He notes how existence is about constant and incessant discomforts and frustrations: of being too hot, too cold, too uncomfortable one minute, and then unbearably sleepy the next. “People want to be, look, and feel younger, and yet they age relentlessly.”

4. Good people suffer because everyone does.

Suffering is not healed by morality; it is healed by our own caring.

That is to say, not all of human existence is horrible. NBC sitcom The Good Place debates this question in a much more, uh, one might say, light-hearted tone in comparison to hardened and nihilistic philosophers and psychologists.

The core question of the show is: “What we owe to each other?” After the four characters struggle and debate academic philosophies proposed by Kant, Aristotle, Socrates, and Locke, the characters end at this very simple question.

“What We Owe to Each Other?” is a book written by Tim Scanlon. Scanlon posits the term contractualism: “to act morally is to abide by principles that no one can reasonably object.”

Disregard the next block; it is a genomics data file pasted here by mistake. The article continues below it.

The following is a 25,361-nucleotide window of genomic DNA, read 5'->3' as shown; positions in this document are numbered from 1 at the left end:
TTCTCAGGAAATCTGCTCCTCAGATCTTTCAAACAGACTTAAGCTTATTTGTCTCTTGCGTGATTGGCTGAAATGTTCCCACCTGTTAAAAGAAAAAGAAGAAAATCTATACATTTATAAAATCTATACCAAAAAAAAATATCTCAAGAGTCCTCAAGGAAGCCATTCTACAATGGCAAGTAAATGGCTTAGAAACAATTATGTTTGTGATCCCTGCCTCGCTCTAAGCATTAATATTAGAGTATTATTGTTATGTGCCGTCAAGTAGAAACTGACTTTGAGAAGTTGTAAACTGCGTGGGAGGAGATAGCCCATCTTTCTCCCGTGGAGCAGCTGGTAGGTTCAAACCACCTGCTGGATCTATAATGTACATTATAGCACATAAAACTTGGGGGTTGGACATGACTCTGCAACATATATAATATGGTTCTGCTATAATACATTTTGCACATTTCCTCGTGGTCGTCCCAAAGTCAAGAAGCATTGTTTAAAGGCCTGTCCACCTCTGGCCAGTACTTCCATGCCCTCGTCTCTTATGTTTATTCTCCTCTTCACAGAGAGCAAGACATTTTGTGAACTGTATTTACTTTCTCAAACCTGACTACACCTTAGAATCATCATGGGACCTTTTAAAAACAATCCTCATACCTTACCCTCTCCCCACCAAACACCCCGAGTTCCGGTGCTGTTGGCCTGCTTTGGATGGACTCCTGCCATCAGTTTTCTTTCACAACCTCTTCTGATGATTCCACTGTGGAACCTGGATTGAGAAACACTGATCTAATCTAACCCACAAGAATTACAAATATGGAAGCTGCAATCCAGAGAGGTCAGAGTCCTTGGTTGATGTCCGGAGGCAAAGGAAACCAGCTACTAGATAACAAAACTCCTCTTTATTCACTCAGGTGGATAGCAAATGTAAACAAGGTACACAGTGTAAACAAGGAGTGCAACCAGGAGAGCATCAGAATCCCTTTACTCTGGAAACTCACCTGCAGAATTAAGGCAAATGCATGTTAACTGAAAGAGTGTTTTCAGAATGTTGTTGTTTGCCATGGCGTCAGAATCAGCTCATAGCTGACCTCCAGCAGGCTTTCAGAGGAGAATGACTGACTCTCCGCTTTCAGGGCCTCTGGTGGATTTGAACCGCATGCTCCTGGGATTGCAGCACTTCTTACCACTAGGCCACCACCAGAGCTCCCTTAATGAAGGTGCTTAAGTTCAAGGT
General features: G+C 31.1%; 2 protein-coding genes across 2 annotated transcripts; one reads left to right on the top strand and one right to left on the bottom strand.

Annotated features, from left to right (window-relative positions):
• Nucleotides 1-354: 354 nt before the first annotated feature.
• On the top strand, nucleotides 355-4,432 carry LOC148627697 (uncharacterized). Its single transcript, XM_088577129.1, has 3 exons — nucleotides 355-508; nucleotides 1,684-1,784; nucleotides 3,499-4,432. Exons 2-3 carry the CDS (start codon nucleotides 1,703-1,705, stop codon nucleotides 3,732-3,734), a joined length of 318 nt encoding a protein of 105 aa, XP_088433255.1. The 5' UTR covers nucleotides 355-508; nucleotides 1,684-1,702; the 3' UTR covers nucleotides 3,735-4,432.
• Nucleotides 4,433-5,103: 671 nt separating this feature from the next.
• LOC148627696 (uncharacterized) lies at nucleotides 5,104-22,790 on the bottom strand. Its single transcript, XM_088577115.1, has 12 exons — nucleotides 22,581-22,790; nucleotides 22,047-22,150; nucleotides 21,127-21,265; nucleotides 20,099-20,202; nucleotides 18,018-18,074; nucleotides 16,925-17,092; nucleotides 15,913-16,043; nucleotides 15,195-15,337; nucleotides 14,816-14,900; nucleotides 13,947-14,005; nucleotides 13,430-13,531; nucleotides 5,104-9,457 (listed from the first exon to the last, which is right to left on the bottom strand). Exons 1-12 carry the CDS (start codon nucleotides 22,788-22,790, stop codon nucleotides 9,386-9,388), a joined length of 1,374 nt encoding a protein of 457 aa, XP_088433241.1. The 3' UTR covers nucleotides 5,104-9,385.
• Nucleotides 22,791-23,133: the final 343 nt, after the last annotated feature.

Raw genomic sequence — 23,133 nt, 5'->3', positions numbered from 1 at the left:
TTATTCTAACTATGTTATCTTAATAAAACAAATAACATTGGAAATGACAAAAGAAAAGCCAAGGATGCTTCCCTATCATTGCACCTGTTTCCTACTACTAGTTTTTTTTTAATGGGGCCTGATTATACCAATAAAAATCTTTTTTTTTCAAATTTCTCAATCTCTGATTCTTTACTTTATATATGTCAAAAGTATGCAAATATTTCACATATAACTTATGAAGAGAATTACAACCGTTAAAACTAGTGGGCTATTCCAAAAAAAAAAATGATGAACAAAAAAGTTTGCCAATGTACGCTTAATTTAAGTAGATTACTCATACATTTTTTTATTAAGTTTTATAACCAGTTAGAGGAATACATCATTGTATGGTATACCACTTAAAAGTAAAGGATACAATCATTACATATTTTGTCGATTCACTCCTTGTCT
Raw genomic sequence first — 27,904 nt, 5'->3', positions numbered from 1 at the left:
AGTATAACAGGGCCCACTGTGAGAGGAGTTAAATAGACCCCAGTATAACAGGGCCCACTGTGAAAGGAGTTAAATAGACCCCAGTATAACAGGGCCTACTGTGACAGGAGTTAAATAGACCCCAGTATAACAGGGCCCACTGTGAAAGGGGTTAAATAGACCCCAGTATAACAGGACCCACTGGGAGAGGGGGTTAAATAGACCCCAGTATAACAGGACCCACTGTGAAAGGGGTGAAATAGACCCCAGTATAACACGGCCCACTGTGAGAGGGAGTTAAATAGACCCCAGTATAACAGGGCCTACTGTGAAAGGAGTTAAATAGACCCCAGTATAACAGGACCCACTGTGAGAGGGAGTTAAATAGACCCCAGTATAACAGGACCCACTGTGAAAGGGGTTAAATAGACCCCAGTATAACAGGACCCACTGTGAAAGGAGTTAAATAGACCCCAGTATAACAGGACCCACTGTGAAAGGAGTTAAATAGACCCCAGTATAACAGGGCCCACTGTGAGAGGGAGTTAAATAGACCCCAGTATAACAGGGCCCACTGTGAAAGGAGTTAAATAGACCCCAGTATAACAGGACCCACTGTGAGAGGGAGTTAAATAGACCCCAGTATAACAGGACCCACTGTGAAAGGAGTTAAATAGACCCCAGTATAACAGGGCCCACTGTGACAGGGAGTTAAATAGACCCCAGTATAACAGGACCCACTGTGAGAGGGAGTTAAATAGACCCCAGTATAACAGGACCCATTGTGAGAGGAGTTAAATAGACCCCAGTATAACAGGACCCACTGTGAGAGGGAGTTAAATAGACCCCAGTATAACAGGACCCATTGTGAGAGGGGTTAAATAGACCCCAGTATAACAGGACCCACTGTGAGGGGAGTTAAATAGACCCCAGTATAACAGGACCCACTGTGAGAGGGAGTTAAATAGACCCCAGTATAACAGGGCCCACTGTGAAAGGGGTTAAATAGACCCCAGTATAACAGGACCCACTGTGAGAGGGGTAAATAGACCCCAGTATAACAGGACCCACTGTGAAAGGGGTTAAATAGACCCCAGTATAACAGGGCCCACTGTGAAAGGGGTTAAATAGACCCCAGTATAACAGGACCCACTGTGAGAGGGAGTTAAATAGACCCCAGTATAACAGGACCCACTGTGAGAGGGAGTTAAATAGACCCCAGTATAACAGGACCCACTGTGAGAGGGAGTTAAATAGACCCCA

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This blunt, yet ultimately empathetic viewpoint may make human connection feel very transactional, but Scanlan argues that this very basic tenant should be the foundation of most societies.

Because instead of moralizing on what is fair, and what authority should rule over others, and who should take on the burden of suffering so others don’t have to, The Good Place and Scanlan argue that a just society born out of the natural sense of duty we feel towards each other.

We owe it to each other to treat each other with kindness, because this duty human beings have to each other, to take care of their friends, their children, their parents, might be all the good we have at the end of the day.

This sense of duty might be the only thing we can determine, so it might be our one act of agency against suffering.

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Jessica Xing is a writer who covers love, relationships, pop culture, and media.